New home owner!!! Navien ch-180 won't acknowledge thermostat!!!

Discussion in 'Boiler Forum' started by Jan B, Dec 20, 2017.

  1. Jan B

    Jan B New Member

    Joined:
    Dec 20, 2017
    Location:
    Clifton Park, NY
    My husband and I just bought our new home 3 weeks ago. The house had been vacant for a few months before we occupied it so I am sure the former owners turned down the temps on the system. Initially the system seemed like it was running well. We started getting an error message on it that said there was low pressure on the heating side. We have increased the heating supply water temp to 155 and that seems to have resolved it. Now... the system doesn't seem to be acknowledging our thermostat! I have the house set at 64 and when I came home yesterday afternoon it was 76 in the house. My husband's aide had to put him in shorts it was so warm in the house. I changed out the thermostat to a new one, and it is the basic style Honeywell dial one. No frills or flare. The house stayed that hot until I finally just turned the entire thing off when we went to bed. When I woke up this morning it was 62 in the house and I just talked to my husband and he said it was already to 69!!! Again the thermostat is only set at 64!!! I can't wait to see what this National Grid bill is going to be!!! Anyone have any ideas????? I need help!!!!

    Jan
     
  2. NY_Rob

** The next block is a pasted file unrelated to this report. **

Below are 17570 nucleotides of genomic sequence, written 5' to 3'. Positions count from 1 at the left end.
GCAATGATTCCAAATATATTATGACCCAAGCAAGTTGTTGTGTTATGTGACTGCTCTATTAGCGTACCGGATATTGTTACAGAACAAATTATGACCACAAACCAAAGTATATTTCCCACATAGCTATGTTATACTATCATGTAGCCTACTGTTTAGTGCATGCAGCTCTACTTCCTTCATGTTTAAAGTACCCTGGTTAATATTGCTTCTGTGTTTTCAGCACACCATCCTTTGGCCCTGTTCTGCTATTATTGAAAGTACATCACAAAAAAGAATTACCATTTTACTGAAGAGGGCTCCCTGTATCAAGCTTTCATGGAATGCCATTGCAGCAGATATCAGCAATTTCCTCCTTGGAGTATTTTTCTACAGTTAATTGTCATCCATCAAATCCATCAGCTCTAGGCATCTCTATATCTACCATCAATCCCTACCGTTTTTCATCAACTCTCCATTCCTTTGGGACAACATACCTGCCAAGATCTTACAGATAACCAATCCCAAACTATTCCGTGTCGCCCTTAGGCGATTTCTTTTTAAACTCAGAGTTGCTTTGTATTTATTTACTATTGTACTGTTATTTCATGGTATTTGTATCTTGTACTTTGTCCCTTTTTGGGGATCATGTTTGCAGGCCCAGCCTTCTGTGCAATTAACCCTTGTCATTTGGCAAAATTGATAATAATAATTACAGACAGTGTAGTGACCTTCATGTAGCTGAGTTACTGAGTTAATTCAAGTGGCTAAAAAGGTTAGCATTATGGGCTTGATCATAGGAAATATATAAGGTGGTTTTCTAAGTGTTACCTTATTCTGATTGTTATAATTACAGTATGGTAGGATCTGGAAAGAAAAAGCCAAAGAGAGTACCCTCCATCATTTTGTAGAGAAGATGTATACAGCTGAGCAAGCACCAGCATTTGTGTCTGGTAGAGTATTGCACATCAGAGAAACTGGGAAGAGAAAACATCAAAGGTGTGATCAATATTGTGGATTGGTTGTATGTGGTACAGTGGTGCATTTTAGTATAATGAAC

NY_Rob In the Trades

    Joined:
    Feb 23, 2016
    Location:
    New York
    Sounds like a shorted t-stat wire, bad relay, bad aquastat, etc.... could be none of those, a combination of them or all three.

    Honestly, without proper diagnostic tools, troubleshooting skills and replacement parts- it's time to call in a professional.
    Not a difficult problem for a pro to solve in a short amount of time.
     
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  4. jac04

    jac04 Member

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    Dec 11, 2013
    Location:
    Connecticut
    Jan- Make sure to tell the service technician about this pressure error as well. Cranking up the supply temp is not really solving whatever problem caused (or is causing) the low water pressure.
     
  5. Dana

    Dana In the trades

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    Jan 14, 2009
    Location:
    01609